During the course of our lives we will almost certainly use medical and healthcare facilities; examples could include hospitals and dentists. To provide the healthcare services these facilities will generate clinical waste which must be disposed of in a safe responsible way. Steam plays an important role in this process, which we will be describing later in this article.

Facilities that generate clinical waste include; dental practices, doctors surgeries, health centres, clinics, vets, hospitals, tattooists, acupuncturists, and chiropodists. Quite a list!

So what is clinical waste? In the UK clinical waste is defined in the Controlled Waste Regulations 1992. It defines this as waste that consists wholly or partly of:

  • Syringes, needles or other sharp instruments
  • Human or animal tissue
  • Blood or bodily fluids
  • Excretions
  • Drugs or other pharmaceutical products
  • Swabs or dressings

The UK Environmental Protection Act of 1990 places people concerned with clinical waste under a duty of care to ensure that the waste is disposed of safely. UK Hazardous healthcare waste is also subject to the requirements of the Hazardous Waste Regulations 2005.

Generally facilities that provide healthcare services are experts in just that, healthcare. The disposal of medical waste is not their core business and is generally contracted out to a clinical waste disposal and collection service provider. The service provider will collect the actual waste which is collected in colour codes bins and transport them to their waste processing facility. The colour coding of bins means that clinical waste is segregated from other waste at source.

The primary methods of treatment and disposal of medical waste are:

  • Autoclaving
  • Microwave
  • Chemical Disinfection
  • Incineration

Incineration and autoclaving is the most commonly used, certainly in the UK and therefore the ones we will concentrate on.


Steam sterilizing or autoclaving is the exposure of waste to saturated steam under pressure in a pressure vessel or autoclave. Steam plays the key role as it is used to obtain a temperature of at least 121 °C. The steam penetrates the waste assuming that it has been loaded properly with an absence of closed containers. The technology does not render waste unrecognizable and does not reduce the waste volume unless a shredder or grinder is added. Clinical waste that is subjected to an autoclave is therefore often also subjected to a compaction process, such as shredding, so that it is no longer recognizable and cannot be reused for other purposes. The compaction process reduces the volume of the treated waste significantly. After treatment and compaction, the treated waste can be combined with general waste and disposed of in traditional manners.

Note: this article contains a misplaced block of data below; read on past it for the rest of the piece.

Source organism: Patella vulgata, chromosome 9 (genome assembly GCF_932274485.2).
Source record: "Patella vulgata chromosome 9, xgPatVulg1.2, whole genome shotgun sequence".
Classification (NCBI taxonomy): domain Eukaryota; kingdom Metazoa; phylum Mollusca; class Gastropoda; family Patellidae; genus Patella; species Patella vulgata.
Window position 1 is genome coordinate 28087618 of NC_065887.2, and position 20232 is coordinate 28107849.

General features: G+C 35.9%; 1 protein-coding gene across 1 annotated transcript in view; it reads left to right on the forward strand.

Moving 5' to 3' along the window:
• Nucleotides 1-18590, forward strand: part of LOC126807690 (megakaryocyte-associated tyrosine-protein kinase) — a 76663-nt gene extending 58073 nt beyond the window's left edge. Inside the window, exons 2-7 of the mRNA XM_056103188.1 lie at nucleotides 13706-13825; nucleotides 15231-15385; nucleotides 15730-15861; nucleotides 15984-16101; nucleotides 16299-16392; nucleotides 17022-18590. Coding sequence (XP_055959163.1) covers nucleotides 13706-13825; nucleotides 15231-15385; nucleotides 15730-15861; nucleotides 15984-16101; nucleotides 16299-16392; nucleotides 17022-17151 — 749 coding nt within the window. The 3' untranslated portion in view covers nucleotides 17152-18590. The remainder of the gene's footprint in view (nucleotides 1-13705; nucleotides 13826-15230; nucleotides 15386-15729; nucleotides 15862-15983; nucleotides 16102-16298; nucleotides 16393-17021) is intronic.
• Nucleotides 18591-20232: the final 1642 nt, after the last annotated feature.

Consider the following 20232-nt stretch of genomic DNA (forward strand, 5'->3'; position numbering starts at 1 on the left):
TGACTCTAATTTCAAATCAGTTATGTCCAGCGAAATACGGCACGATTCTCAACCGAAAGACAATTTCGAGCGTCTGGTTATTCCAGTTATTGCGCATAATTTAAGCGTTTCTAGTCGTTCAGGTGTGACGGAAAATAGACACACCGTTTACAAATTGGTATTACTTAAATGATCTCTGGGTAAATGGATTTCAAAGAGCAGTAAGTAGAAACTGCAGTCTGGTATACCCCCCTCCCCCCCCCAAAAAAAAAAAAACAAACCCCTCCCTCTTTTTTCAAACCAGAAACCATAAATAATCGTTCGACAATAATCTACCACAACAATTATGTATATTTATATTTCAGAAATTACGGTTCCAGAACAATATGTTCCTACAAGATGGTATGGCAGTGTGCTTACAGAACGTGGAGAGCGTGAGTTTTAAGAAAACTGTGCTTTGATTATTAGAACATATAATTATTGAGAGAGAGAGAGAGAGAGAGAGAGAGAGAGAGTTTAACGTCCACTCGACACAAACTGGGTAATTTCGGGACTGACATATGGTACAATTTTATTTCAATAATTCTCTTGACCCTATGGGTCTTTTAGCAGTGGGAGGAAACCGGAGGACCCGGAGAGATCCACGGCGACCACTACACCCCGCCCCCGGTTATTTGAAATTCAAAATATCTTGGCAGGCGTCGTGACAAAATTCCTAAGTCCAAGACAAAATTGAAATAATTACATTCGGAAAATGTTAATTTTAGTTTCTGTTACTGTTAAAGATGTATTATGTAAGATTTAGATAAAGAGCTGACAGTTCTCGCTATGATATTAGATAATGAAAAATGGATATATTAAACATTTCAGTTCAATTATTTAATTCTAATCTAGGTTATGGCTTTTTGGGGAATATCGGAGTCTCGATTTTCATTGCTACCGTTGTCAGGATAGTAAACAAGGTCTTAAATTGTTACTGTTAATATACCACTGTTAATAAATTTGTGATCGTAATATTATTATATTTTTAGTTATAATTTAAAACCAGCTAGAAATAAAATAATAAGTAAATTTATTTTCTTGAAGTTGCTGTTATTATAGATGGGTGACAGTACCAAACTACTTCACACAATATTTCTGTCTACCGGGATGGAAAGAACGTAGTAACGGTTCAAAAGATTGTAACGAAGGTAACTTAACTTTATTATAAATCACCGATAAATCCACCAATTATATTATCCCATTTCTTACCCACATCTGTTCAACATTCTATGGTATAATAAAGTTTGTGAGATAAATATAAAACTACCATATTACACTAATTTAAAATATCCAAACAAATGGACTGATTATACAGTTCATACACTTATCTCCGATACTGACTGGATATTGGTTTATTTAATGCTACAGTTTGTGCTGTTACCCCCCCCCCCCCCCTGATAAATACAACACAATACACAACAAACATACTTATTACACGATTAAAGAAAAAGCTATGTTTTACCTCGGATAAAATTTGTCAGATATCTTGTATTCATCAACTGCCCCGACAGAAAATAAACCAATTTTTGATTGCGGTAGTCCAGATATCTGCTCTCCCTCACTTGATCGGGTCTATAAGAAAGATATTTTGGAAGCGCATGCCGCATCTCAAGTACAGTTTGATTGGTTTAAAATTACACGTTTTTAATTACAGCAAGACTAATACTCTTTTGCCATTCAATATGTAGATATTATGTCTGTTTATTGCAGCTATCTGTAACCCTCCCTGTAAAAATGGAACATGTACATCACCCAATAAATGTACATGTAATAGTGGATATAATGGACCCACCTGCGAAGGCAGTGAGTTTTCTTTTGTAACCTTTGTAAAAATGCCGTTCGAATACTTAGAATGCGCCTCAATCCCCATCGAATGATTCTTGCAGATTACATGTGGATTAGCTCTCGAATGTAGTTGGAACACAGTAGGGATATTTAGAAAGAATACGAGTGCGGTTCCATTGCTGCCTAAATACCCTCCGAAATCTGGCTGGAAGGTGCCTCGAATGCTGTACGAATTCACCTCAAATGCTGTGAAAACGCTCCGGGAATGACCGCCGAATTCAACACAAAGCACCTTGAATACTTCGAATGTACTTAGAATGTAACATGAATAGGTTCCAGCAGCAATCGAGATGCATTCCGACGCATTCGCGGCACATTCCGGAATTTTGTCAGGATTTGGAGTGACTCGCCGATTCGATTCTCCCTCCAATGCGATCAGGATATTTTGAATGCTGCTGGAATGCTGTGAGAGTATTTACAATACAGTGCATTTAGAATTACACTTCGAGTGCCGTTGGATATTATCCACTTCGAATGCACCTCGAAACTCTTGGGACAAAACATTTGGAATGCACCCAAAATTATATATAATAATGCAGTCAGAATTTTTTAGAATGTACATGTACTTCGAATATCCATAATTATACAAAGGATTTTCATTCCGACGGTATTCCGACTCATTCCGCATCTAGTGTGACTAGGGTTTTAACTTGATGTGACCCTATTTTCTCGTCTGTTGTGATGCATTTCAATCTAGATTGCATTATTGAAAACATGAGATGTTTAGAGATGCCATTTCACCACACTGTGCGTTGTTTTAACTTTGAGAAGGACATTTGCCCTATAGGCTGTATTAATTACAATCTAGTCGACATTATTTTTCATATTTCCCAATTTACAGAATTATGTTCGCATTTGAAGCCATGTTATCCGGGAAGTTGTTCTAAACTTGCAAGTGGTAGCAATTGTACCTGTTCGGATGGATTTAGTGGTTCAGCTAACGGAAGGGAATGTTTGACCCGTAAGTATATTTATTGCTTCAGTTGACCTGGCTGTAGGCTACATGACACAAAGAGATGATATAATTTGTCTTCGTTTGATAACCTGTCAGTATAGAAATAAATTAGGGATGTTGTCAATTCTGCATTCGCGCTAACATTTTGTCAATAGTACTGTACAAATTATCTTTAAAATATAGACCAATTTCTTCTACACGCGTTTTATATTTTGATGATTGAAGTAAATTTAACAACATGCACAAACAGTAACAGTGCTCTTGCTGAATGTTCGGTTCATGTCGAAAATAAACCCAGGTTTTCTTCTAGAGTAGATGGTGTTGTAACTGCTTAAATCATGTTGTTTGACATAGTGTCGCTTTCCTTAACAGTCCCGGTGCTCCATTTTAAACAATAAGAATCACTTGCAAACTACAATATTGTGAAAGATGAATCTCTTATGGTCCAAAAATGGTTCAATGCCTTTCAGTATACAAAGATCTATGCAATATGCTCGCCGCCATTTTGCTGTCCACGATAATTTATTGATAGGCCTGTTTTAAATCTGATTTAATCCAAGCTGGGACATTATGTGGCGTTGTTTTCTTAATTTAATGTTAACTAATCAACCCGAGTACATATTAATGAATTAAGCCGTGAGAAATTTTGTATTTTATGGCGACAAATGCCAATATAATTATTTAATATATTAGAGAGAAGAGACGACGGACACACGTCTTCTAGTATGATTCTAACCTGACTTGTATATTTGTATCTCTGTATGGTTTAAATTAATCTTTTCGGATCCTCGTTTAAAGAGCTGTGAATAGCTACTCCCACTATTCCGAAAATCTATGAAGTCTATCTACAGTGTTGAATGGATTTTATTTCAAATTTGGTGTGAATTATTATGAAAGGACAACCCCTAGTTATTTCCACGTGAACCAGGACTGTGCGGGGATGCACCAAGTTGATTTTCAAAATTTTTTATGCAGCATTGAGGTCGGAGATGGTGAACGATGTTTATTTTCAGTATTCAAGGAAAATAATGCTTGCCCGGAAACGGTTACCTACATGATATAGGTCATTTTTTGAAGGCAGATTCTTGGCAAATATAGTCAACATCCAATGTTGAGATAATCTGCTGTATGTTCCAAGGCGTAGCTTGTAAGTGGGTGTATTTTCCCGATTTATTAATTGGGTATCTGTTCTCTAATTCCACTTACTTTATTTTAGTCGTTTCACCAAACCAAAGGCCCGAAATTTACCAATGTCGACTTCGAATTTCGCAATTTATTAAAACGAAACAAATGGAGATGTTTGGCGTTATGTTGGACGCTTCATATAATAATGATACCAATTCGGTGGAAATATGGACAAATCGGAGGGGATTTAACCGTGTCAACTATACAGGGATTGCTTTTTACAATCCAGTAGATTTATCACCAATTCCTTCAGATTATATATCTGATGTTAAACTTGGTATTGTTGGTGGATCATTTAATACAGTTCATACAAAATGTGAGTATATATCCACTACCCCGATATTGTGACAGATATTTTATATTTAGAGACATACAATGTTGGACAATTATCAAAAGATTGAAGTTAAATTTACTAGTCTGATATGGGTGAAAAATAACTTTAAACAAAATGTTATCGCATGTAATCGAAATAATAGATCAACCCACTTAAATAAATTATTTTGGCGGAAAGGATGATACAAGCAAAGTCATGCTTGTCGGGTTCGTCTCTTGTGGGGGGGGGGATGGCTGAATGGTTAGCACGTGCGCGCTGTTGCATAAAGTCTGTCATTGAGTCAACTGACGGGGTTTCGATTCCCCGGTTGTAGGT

Segregation of the waste before autoclaving to ensure that mercury and other hazardous and volatile compounds are removed must be done. In addition autoclaving is not suitable for the disinfection of body parts and other waste significant masses.

However autoclaves can be used to process up to 90% of clinical waste, and are easily scaled to meet the needs of medical organizations. The disadvantage is that an external steam source i.e. a boiler, or an integrated steam generator is required. This means there is an energy requirement to raise steam for the waste to be processed.


The most effective and commonly used method of waste treatment is incineration. Clinical waste incineration is the process whereby the waste is treated thermally, at extreme temperatures, in a controlled environment. High temperatures will destroy most pathogens and chemicals which are often found in this waste.

Incineration reduces organic and combustible waste to inorganic, incombustible matter and results in a very significant reduction of waste volume and weight.

The incineration/pyrolysis should only be carried out in appropriate plants. The system should be designed to cope with the specific characteristics of hazardous clinical waste (high water content, high plastic content). As the following technologies are rather sophisticated only hazardous waste fractions should be burned in these plants. Other healthcare waste which is similar to municipal waste should be segregated in advance and be subject to different waste treatment technologies.

There are many different furnace designs and combustion techniques used in for clinical waste incineration. Generally, incinerators consist of the following components:

  • Lidded charge box or feed hopper where the batch is first deposited.
  • Hydraulic ram/feeder which pushes the charge into the furnace.
  • A pyrolysis furnace where the waste is degassed, releasing moisture and volatile components (at temperatures 800–900 °C).
  • An after-burning chamber or secondary combustion chamber where the volatile components and products of incomplete combustion are completely destroyed by thermal oxidation in the presence of excess air, at temperatures above 1 000 °C and with a gas residence time of two seconds.
  • Burners to heat up the plant when started, initiate combustion and to regulate the temperature in all parts, especially the secondary combustion chamber.
  • Dry, wet or catalytic flue gas cleaning devices.
  • A residue handling system.

The role that steam plays is in recovering the heat from the incineration process before the flue gas cleaning section. Steam is generated which can be used in an adjacent hospital or business. Steam is used in hospitals for heating, domestic hot water heating, cooling, sterilising, humidification, and laundry services.

An air cooled heat exchanger is normally used to balance the steam load to the hospital when there are periods of low demand from the hospital. If there is no hospital or business nearby the steam can be put through a steam turbine to generate electricity.